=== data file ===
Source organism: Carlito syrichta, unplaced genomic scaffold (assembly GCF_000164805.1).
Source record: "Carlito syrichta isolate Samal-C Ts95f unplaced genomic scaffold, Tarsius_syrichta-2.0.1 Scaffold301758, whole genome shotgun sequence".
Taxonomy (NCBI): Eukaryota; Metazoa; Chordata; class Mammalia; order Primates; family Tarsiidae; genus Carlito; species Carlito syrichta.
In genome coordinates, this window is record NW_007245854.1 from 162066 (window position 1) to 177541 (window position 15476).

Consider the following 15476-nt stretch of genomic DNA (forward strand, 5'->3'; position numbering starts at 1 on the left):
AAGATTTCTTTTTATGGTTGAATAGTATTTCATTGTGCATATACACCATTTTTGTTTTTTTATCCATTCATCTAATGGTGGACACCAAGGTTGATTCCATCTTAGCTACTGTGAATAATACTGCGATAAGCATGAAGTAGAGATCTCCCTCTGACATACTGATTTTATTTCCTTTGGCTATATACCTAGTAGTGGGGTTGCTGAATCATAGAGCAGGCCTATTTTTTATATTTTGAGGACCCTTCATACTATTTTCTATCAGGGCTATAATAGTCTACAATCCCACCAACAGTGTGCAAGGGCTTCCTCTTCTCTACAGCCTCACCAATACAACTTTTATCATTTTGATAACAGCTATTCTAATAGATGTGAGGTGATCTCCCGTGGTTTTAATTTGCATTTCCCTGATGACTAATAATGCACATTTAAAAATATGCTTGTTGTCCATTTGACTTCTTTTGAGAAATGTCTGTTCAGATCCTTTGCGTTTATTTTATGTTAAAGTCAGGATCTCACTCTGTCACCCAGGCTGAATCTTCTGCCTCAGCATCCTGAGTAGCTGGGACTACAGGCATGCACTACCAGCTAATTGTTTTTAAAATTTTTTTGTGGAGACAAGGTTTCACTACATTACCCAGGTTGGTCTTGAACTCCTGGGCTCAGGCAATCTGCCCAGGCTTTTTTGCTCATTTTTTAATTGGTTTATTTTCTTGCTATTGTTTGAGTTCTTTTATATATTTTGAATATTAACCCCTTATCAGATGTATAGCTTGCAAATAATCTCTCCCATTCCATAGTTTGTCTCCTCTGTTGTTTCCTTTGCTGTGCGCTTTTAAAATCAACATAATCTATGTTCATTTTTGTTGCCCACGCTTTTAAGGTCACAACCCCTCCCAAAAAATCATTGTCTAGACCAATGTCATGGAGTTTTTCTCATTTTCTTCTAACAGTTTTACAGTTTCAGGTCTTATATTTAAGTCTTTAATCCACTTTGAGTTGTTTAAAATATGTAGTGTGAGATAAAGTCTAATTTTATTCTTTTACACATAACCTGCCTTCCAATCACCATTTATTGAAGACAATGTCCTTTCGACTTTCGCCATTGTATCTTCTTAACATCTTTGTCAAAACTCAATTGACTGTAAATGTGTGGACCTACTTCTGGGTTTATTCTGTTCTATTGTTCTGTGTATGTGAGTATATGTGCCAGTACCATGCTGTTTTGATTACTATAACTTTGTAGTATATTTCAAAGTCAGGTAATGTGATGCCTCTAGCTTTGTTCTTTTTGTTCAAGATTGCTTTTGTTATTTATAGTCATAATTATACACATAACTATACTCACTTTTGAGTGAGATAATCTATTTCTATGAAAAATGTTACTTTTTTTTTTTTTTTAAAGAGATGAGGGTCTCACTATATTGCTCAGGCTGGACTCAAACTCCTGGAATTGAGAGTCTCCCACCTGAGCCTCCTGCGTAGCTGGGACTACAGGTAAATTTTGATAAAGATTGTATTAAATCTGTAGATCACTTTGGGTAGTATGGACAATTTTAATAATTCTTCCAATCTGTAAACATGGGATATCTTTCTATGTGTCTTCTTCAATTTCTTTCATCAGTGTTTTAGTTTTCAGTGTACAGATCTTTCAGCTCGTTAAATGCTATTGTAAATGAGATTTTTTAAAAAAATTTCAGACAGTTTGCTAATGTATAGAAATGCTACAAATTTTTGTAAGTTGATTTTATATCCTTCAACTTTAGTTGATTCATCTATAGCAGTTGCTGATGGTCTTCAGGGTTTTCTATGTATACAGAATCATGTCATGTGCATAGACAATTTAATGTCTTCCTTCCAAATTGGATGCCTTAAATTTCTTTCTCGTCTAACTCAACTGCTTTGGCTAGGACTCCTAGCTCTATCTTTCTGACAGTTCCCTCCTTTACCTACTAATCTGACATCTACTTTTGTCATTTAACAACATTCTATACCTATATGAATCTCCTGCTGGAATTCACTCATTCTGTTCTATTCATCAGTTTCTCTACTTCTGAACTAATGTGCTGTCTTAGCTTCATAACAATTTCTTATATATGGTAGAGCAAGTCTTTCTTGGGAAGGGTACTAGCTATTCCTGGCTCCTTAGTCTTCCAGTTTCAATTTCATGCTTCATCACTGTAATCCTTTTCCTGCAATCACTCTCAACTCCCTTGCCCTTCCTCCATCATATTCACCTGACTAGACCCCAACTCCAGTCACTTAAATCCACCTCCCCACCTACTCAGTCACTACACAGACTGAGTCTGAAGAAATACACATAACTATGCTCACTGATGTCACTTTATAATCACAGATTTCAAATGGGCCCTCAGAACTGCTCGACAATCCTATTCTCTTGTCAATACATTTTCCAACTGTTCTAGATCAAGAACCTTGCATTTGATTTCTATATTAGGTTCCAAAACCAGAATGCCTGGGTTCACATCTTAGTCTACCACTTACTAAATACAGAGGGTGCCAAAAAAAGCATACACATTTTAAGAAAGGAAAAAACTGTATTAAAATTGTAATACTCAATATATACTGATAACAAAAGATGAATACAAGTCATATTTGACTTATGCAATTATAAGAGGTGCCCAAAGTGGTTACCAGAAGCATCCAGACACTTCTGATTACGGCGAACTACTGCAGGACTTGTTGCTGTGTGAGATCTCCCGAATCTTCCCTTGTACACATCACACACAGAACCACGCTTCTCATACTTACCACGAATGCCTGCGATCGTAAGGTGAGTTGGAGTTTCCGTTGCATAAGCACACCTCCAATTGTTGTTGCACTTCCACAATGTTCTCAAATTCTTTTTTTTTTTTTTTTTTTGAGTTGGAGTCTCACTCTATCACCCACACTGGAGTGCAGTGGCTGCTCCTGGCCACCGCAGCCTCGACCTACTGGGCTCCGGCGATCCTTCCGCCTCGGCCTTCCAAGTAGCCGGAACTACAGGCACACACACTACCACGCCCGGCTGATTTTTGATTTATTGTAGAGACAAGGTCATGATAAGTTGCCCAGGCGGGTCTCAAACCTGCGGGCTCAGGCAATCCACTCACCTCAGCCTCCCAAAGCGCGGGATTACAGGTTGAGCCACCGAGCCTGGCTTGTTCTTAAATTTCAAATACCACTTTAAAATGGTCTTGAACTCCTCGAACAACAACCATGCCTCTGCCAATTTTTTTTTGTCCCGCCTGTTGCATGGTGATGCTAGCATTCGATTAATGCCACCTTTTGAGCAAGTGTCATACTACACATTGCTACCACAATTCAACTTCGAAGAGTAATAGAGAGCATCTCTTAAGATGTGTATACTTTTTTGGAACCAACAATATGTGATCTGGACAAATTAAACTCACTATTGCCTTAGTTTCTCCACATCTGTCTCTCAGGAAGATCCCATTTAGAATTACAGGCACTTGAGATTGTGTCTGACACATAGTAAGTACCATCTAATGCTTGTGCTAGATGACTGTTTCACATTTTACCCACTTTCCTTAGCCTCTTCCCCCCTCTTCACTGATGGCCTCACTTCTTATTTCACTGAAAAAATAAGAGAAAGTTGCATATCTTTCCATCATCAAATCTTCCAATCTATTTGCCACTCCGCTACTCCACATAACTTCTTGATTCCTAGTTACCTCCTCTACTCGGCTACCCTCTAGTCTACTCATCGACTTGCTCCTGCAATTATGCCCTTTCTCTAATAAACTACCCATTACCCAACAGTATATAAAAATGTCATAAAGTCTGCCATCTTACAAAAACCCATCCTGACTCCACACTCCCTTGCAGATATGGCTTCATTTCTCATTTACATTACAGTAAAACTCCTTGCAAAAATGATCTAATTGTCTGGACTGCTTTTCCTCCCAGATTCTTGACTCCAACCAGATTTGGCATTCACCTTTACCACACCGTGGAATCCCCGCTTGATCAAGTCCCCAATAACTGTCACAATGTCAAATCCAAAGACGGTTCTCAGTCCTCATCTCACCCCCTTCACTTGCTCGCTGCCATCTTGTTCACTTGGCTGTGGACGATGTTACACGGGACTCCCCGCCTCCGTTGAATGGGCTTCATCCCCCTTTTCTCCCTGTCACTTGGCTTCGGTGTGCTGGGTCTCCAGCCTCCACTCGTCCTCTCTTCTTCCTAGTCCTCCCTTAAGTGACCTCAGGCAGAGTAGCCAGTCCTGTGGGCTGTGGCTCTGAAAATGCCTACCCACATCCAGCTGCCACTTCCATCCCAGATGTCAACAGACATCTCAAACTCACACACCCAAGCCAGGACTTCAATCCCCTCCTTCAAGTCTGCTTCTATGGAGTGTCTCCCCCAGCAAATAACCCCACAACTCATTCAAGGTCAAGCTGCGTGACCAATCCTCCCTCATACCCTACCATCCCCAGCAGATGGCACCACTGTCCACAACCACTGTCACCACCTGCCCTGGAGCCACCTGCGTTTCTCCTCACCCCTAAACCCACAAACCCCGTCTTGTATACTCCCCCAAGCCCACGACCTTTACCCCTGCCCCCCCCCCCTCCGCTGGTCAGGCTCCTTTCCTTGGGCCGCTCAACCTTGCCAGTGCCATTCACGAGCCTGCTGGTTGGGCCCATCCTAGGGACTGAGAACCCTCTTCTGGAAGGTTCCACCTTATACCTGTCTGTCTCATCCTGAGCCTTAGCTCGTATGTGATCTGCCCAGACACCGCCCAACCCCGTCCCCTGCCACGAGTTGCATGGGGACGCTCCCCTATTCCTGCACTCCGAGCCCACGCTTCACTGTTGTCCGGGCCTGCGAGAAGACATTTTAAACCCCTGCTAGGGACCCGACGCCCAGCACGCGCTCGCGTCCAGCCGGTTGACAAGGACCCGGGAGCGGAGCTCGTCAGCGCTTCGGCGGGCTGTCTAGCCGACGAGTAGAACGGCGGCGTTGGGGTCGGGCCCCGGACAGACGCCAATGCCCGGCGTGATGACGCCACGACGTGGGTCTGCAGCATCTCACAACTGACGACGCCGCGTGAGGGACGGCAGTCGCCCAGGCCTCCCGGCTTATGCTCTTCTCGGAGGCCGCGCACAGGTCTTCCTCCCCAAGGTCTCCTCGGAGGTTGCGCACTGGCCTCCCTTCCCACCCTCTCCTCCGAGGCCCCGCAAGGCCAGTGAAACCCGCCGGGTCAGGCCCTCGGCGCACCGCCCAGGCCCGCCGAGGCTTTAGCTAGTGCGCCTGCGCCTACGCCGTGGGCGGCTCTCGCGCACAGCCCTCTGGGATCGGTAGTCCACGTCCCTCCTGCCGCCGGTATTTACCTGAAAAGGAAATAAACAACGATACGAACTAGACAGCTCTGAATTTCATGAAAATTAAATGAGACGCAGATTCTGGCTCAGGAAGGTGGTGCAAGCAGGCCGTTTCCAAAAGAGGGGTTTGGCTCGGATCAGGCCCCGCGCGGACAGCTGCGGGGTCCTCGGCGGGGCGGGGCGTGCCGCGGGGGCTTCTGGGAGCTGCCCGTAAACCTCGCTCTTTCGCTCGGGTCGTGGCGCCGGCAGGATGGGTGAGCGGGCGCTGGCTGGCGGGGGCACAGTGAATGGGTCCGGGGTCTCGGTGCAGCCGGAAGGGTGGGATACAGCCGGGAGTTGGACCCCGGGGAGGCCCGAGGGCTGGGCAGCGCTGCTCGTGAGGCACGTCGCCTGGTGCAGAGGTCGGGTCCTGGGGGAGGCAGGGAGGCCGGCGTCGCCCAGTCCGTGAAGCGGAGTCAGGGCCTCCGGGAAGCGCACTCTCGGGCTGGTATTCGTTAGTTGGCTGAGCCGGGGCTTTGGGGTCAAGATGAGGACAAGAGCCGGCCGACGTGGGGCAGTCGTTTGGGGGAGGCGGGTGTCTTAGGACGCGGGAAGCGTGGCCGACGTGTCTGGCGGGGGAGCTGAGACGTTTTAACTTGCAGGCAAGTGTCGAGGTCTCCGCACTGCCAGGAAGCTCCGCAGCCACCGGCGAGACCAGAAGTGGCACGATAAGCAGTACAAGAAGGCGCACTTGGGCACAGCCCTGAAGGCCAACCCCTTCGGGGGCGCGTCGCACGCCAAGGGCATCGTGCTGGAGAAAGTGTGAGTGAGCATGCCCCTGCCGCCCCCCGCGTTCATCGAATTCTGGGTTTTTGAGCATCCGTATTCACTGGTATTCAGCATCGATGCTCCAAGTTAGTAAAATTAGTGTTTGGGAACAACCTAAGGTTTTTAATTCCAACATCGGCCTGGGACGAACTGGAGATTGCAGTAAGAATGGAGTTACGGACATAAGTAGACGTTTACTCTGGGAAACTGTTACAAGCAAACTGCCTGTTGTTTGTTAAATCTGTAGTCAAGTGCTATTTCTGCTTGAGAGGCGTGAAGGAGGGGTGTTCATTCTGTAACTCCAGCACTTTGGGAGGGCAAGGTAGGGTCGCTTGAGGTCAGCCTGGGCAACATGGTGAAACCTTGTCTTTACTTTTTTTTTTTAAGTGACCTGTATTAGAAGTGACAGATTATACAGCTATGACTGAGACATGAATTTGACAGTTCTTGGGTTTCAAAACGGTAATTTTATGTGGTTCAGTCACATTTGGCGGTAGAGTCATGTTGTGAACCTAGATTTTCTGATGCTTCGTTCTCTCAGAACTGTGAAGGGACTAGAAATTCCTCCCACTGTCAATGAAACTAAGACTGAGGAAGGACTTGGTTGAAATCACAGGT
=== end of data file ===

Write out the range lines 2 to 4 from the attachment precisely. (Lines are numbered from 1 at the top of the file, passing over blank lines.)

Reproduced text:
Source record: "Carlito syrichta isolate Samal-C Ts95f unplaced genomic scaffold, Tarsius_syrichta-2.0.1 Scaffold301758, whole genome shotgun sequence".
Taxonomy (NCBI): Eukaryota; Metazoa; Chordata; class Mammalia; order Primates; family Tarsiidae; genus Carlito; species Carlito syrichta.
In genome coordinates, this window is record NW_007245854.1 from 162066 (window position 1) to 177541 (window position 15476).